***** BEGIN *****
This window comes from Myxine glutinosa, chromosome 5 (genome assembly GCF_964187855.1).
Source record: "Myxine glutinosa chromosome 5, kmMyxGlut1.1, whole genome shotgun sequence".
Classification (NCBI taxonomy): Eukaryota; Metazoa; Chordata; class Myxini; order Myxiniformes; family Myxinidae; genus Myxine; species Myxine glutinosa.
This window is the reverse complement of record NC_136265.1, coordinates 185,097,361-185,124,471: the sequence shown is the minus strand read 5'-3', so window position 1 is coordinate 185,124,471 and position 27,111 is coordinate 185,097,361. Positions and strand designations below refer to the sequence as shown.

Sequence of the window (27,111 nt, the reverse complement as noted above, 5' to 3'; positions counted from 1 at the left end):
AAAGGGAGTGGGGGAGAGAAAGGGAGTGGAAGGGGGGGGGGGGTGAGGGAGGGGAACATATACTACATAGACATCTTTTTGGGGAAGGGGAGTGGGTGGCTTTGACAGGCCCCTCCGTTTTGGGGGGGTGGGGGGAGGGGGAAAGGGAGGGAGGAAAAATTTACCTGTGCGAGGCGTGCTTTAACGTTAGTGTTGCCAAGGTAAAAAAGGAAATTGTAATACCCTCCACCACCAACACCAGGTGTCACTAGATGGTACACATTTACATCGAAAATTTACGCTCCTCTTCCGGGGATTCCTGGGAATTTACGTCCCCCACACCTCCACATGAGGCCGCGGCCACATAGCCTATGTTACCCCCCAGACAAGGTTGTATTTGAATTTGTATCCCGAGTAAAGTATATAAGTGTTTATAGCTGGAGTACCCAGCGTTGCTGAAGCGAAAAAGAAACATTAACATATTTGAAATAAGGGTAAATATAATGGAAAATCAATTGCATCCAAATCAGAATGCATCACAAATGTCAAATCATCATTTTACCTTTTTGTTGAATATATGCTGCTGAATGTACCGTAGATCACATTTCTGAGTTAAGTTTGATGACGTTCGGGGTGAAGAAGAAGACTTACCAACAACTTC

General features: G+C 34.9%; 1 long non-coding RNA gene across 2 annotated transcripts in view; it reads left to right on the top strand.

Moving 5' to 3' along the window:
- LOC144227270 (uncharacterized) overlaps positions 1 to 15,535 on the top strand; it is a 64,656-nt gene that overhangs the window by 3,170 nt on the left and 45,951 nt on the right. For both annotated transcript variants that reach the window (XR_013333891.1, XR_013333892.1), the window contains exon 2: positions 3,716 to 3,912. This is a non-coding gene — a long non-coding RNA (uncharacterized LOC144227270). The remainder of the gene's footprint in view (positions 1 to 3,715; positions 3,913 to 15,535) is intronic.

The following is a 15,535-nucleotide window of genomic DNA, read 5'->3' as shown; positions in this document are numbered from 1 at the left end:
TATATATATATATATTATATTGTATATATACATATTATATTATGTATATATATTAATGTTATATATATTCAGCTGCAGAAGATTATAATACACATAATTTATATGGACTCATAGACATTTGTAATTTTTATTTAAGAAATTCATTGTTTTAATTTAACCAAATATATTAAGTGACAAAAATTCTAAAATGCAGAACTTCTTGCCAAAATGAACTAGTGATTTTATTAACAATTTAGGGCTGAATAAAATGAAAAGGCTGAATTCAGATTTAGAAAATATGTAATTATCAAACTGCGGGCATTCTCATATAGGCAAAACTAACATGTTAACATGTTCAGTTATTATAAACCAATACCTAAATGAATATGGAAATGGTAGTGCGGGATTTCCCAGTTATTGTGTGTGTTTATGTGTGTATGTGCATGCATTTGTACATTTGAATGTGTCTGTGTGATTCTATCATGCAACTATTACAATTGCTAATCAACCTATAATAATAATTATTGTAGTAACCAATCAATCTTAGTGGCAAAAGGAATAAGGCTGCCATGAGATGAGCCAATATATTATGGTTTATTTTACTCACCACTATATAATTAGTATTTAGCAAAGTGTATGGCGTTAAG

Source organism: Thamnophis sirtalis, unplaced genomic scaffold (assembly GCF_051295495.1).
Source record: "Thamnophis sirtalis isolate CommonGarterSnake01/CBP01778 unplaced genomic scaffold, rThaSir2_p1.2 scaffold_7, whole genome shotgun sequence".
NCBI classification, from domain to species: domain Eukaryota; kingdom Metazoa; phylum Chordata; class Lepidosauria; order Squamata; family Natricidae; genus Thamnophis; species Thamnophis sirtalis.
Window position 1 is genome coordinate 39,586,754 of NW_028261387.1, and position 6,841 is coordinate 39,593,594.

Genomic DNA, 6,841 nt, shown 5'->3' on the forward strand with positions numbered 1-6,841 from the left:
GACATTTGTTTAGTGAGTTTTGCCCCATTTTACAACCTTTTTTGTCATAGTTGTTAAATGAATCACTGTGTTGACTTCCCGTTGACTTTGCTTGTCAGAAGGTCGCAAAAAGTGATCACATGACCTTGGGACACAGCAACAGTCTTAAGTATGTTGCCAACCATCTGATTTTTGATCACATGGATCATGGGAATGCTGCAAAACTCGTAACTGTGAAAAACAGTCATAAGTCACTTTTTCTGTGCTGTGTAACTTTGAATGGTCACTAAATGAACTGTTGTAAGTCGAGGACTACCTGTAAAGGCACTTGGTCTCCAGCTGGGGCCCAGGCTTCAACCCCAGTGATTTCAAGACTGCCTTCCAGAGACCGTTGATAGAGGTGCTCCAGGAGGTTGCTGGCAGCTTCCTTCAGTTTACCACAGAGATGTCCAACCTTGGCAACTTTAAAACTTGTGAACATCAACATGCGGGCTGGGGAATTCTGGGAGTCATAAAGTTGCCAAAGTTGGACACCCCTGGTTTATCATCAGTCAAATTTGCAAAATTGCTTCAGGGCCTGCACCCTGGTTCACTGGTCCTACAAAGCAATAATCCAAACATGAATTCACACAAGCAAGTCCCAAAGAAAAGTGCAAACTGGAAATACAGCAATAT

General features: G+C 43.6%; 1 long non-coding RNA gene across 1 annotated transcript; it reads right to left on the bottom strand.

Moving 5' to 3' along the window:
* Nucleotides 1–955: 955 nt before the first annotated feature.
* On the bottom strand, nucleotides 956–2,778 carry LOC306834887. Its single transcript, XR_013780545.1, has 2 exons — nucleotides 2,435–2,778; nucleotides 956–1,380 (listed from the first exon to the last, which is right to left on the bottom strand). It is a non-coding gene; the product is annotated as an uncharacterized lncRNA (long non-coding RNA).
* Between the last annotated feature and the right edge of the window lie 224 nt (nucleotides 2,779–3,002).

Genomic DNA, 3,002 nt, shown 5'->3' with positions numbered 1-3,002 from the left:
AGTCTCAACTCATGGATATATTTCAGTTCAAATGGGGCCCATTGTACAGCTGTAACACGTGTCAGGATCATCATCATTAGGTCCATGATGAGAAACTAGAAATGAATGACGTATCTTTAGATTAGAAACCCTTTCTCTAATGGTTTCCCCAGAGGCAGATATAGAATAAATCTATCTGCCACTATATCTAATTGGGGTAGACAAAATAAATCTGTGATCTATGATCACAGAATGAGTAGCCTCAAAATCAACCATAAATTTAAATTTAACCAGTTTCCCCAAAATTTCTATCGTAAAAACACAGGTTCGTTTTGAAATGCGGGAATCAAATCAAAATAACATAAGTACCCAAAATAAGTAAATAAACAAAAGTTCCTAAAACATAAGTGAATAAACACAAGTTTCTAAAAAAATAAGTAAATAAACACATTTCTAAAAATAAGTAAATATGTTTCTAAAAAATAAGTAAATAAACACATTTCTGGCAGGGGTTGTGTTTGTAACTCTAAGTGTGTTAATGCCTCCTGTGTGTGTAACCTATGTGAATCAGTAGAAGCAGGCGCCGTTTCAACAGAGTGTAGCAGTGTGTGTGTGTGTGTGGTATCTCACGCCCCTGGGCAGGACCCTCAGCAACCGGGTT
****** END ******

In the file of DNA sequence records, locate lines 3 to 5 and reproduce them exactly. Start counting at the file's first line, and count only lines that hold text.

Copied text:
Classification (NCBI taxonomy): Eukaryota; Metazoa; Chordata; class Myxini; order Myxiniformes; family Myxinidae; genus Myxine; species Myxine glutinosa.
This window is the reverse complement of record NC_136265.1, coordinates 185,097,361-185,124,471: the sequence shown is the minus strand read 5'-3', so window position 1 is coordinate 185,124,471 and position 27,111 is coordinate 185,097,361. Positions and strand designations below refer to the sequence as shown.

Sequence of the window (27,111 nt, the reverse complement as noted above, 5' to 3'; positions counted from 1 at the left end):